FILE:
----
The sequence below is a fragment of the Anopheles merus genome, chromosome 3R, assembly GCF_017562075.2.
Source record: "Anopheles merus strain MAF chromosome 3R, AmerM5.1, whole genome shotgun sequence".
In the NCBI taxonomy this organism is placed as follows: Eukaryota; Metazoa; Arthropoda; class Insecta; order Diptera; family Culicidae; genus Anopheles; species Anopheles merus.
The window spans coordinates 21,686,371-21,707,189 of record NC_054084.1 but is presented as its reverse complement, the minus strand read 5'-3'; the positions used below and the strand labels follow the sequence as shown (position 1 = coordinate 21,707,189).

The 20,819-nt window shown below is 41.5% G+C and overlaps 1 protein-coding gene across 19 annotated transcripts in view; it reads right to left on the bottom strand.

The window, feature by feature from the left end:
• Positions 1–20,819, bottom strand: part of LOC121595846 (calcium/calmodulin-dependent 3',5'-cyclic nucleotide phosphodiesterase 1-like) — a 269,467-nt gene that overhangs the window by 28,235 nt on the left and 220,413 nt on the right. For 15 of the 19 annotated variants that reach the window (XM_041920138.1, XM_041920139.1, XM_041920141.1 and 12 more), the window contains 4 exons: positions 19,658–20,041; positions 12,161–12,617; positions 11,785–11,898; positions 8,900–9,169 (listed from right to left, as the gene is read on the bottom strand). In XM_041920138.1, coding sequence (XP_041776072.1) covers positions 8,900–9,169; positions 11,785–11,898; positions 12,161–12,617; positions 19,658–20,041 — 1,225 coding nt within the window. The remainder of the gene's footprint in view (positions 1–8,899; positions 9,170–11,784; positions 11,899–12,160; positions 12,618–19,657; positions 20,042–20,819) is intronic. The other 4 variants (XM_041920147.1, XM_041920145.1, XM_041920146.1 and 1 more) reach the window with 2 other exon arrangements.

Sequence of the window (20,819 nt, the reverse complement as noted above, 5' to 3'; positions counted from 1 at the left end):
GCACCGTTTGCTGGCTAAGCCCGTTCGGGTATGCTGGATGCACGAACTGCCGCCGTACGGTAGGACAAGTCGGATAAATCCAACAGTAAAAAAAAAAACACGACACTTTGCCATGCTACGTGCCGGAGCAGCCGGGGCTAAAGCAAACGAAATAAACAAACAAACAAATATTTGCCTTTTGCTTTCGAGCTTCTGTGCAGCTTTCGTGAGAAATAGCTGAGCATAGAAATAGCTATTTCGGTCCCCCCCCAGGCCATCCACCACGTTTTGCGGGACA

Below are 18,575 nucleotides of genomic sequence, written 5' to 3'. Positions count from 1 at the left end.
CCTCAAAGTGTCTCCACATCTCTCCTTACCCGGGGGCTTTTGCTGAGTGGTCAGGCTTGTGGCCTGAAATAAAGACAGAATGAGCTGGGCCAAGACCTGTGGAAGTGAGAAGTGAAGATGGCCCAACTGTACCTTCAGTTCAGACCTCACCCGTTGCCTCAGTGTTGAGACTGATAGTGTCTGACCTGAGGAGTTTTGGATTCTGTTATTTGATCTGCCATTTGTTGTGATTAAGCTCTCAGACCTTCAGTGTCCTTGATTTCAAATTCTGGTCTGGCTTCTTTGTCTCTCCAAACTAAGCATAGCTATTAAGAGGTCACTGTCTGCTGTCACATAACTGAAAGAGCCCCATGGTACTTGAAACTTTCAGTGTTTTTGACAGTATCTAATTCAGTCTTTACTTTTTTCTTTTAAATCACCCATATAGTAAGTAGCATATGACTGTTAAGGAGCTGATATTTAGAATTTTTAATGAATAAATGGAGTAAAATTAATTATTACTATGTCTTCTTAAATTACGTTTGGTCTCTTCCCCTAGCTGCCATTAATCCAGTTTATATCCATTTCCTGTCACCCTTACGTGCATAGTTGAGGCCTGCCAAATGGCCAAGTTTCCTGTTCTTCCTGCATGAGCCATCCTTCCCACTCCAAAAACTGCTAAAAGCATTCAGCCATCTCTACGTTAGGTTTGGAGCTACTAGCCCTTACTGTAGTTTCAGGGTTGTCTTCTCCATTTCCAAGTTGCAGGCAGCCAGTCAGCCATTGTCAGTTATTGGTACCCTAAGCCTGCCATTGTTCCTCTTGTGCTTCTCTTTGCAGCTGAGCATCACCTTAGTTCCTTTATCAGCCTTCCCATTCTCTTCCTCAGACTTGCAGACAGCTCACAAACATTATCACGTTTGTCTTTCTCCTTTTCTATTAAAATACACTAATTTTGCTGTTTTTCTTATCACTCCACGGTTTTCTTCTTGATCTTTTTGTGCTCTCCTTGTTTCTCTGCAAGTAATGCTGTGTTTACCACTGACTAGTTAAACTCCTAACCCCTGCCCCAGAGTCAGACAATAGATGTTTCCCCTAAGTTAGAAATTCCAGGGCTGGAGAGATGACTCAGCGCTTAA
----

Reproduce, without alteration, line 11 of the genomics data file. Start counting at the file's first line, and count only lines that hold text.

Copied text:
CCTCAAAGTGTCTCCACATCTCTCCTTACCCGGGGGCTTTTGCTGAGTGGTCAGGCTTGTGGCCTGAAATAAAGACAGAATGAGCTGGGCCAAGACCTGTGGAAGTGAGAAGTGAAGATGGCCCAACTGTACCTTCAGTTCAGACCTCACCCGTTGCCTCAGTGTTGAGACTGATAGTGTCTGACCTGAGGAGTTTTGGATTCTGTTATTTGATCTGCCATTTGTTGTGATTAAGCTCTCAGACCTTCAGTGTCCTTGATTTCAAATTCTGGTCTGGCTTCTTTGTCTCTCCAAACTAAGCATAGCTATTAAGAGGTCACTGTCTGCTGTCACATAACTGAAAGAGCCCCATGGTACTTGAAACTTTCAGTGTTTTTGACAGTATCTAATTCAGTCTTTACTTTTTTCTTTTAAATCACCCATATAGTAAGTAGCATATGACTGTTAAGGAGCTGATATTTAGAATTTTTAATGAATAAATGGAGTAAAATTAATTATTACTATGTCTTCTTAAATTACGTTTGGTCTCTTCCCCTAGCTGCCATTAATCCAGTTTATATCCATTTCCTGTCACCCTTACGTGCATAGTTGAGGCCTGCCAAATGGCCAAGTTTCCTGTTCTTCCTGCATGAGCCATCCTTCCCACTCCAAAAACTGCTAAAAGCATTCAGCCATCTCTACGTTAGGTTTGGAGCTACTAGCCCTTACTGTAGTTTCAGGGTTGTCTTCTCCATTTCCAAGTTGCAGGCAGCCAGTCAGCCATTGTCAGTTATTGGTACCCTAAGCCTGCCATTGTTCCTCTTGTGCTTCTCTTTGCAGCTGAGCATCACCTTAGTTCCTTTATCAGCCTTCCCATTCTCTTCCTCAGACTTGCAGACAGCTCACAAACATTATCACGTTTGTCTTTCTCCTTTTCTATTAAAATACACTAATTTTGCTGTTTTTCTTATCACTCCACGGTTTTCTTCTTGATCTTTTTGTGCTCTCCTTGTTTCTCTGCAAGTAATGCTGTGTTTACCACTGACTAGTTAAACTCCTAACCCCTGCCCCAGAGTCAGACAATAGATGTTTCCCCTAAGTTAGAAATTCCAGGGCTGGAGAGATGACTCAGCGCTTAA